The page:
Geographical Skills & Fieldwork
use world maps, atlases and globes to identify the United Kingdom and its countries, as well as the countries, continents and oceans studied at this key stage
use simple compass directions (North, South, East and West) and locational and directional language [for example, near and far; left and right], to describe the location of features and routes on a map
use aerial photographs and plan perspectives to recognise landmarks and basic human and physical features; devise a simple map; and use and construct basic symbols in a key
use simple fieldwork and observational skills to study the geography of their school and its grounds and the key human and physical features of its surrounding environment.
Pupils should develop an awareness of the past, using common words and phrases relating to the passing of time. They should know where the people and events they study fit within a chronological framework and identify similarities and differences between ways of life in different periods. They should use a wide vocabulary of everyday historical terms. They should ask and answer questions, choosing and using parts of stories and other sources to show that they know and understand key features of events. They should understand some of the ways in which we find out about the past and identify different ways in which it is represented.
changes within living memory. Where appropriate, these should be used to reveal aspects of change in national life
events beyond living memory that are significant nationally or globally [for example, the Great Fire of London, the first aeroplane flight or events commemorated through festivals or anniversaries]
the lives of significant individuals in the past who have contributed to national and international achievements. Some should be used to compare aspects of life in different periods [for example, Elizabeth I and Queen Victoria, Christopher Columbus and Neil Armstrong, William Caxton and Tim Berners-Lee, Pieter Bruegel the Elder and LS Lowry, Rosa Parks and Emily Davison, Mary Seacole and/or Florence Nightingale and Edith Cavell]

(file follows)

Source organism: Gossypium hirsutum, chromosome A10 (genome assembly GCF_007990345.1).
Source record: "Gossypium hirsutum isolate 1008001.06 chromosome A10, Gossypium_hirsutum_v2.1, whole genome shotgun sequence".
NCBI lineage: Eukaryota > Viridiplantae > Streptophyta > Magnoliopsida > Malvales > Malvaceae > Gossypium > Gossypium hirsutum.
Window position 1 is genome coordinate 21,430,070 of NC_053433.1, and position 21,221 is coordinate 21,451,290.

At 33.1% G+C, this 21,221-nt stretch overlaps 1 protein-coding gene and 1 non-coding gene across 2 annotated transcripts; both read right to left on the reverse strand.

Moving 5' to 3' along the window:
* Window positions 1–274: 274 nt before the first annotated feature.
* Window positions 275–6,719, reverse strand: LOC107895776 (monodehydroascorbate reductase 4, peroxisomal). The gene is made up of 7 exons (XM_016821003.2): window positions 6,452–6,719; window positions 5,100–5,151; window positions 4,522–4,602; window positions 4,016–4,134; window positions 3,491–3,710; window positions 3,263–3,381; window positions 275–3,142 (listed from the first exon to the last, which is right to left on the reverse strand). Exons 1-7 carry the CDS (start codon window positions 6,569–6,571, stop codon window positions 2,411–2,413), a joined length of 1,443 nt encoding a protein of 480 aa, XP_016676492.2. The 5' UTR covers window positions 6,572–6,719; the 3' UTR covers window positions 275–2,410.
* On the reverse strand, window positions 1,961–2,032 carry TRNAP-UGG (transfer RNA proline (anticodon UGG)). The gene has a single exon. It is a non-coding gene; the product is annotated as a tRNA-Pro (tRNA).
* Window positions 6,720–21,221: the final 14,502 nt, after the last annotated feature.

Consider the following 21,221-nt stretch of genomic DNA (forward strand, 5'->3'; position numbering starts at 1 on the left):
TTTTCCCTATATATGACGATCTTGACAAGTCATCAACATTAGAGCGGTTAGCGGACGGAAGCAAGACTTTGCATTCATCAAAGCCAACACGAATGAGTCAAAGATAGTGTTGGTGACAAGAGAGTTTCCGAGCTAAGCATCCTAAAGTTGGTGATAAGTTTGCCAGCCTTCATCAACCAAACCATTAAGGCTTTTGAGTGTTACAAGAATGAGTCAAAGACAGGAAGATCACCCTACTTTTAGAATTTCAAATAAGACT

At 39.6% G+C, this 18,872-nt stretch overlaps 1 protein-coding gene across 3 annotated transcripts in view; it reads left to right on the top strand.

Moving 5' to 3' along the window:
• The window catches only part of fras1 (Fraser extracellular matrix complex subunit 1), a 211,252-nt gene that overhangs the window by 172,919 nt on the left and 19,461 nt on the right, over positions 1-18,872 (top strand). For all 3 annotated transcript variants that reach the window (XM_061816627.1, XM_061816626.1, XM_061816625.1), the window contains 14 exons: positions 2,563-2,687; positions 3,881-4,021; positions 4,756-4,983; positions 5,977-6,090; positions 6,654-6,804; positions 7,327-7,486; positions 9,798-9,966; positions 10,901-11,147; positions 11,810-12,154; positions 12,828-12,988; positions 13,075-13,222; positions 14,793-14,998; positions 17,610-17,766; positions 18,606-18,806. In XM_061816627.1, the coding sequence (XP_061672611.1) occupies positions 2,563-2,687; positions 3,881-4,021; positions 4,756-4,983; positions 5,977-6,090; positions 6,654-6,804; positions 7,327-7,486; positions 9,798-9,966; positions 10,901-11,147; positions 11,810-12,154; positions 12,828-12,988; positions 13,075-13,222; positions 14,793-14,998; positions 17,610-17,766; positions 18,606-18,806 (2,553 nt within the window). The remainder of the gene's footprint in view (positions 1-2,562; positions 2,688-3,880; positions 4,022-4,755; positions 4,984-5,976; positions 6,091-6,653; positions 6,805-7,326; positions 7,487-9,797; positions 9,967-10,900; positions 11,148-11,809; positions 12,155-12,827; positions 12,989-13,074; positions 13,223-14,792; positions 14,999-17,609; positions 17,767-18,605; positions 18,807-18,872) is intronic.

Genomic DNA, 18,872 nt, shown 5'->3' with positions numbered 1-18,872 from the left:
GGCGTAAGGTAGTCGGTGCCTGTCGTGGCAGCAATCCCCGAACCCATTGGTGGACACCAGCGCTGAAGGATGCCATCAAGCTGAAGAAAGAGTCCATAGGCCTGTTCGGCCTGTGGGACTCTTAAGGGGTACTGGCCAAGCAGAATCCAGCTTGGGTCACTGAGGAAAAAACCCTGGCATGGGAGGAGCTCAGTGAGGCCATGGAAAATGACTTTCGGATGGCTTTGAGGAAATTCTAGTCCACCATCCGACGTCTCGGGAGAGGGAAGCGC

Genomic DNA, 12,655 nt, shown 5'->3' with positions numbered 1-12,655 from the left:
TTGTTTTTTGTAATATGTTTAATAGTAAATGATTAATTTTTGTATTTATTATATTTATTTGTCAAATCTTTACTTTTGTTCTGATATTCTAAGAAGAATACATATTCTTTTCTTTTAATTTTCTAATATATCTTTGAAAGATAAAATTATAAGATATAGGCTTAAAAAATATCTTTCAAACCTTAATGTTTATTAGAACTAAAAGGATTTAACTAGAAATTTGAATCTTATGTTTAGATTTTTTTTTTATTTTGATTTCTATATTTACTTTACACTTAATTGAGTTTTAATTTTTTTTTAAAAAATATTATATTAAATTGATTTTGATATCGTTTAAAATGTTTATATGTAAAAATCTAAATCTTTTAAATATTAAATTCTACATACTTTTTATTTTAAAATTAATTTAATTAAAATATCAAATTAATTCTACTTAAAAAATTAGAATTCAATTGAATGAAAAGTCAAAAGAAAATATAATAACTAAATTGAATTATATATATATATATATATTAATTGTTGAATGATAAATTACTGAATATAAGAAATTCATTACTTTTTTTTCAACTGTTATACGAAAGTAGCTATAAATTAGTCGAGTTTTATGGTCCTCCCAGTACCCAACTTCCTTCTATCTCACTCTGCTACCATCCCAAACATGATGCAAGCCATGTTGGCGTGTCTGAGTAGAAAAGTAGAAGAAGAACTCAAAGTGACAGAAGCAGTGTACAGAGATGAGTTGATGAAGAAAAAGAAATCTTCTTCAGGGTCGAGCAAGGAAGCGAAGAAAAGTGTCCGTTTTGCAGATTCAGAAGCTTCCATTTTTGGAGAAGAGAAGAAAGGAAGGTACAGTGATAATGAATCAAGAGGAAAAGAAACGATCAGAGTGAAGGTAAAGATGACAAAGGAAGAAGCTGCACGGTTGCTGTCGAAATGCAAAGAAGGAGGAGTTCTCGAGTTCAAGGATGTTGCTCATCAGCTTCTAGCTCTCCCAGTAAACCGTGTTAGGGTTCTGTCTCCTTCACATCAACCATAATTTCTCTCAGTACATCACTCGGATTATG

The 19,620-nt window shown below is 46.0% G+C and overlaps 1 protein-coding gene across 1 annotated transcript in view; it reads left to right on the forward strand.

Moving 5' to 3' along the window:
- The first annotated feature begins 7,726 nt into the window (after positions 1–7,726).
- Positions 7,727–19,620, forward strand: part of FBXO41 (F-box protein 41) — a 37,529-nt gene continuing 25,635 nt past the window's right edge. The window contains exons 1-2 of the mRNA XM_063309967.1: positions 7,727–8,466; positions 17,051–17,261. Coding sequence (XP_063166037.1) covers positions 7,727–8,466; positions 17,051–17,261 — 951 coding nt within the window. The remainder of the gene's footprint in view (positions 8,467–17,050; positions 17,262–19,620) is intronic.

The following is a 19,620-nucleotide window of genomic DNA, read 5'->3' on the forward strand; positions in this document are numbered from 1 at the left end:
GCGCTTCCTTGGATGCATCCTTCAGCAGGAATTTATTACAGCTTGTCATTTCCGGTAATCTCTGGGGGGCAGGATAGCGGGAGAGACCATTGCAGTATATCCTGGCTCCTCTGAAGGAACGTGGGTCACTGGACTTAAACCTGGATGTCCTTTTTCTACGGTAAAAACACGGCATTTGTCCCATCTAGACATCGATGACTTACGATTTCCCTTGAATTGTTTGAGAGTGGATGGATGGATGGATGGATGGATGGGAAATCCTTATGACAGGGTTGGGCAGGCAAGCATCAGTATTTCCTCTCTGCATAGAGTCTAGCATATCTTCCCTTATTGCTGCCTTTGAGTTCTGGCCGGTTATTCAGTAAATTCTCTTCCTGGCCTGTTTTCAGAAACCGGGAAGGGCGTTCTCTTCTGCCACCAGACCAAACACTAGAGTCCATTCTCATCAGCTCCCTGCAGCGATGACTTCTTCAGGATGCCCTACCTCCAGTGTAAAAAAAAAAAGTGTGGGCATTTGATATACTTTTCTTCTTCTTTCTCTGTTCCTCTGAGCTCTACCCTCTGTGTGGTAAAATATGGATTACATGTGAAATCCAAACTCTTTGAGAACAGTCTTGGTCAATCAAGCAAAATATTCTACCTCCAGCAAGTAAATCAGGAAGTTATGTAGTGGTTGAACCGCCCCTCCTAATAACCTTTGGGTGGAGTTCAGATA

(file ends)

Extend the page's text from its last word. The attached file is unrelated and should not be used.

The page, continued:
significant historical events, people and places in their own locality
understand what algorithms are; how they are implemented as programs on digital devices; and that programs execute by following precise and unambiguous instructions
create and debug simple programs
use logical reasoning to predict the behaviour of simple programs
use technology purposefully to create, organise, store, manipulate and retrieve digital content
recognise common uses of information technology beyond school
use technology safely and respectfully, keeping personal information private; identify where to go for help and support when they have concerns about content or contact on the internet or other online technologies.
master basic movements including running, jumping, throwing and catching, as well as developing balance, agility and co-ordination, and begin to apply these in a range of activities
participate in team games, developing simple tactics for attacking and defending
perform dances using simple movement patterns.
Swimming & Water Safety
All schools must provide swimming instruction either in KS1 or KS2.
swim competently, confidently and proficiently over a distance of at least 25 metres
use a range of strokes effectively [for example, front crawl, backstroke and breaststroke]
perform safe self-rescue in different water-based situations.
Design & Technology
design purposeful, functional, appealing products for themselves and other users based on design criteria
generate, develop, model and communicate their ideas through talking, drawing, templates, mock-ups and, where appropriate, information and communication technology
select from and use a range of tools and equipment to perform practical tasks [for example, cutting, shaping, joining and finishing]
select from and use a wide range of materials and components, including construction materials, textiles and ingredients, according to their characteristics
explore and evaluate a range of existing products
evaluate their ideas and products against design criteria
build structures, exploring how they can be made stronger, stiffer and more stable
explore and use mechanisms [for example, levers, sliders, wheels and axles], in their products.
Cooking & Nutrition
use the basic principles of a healthy and varied diet to prepare dishes
understand where food comes from.
Art & Design
to use a range of materials creatively to design and make products
to use drawing, painting and sculpture to develop and share their ideas, experiences and imagination
to develop a wide range of art and design techniques in using colour, pattern, texture, line, shape, form and space
about the work of a range of artists, craft makers and designers, describing the differences and similarities between different practices and disciplines, and making links to their own work.
use their voices expressively and creatively by singing songs and speaking chants and rhymes
play tuned and detuned instruments musically
listen with concentration and understanding to a range of high-quality live and recorded music
experiment with, create, select and combine sounds using the inter-related dimensions of music.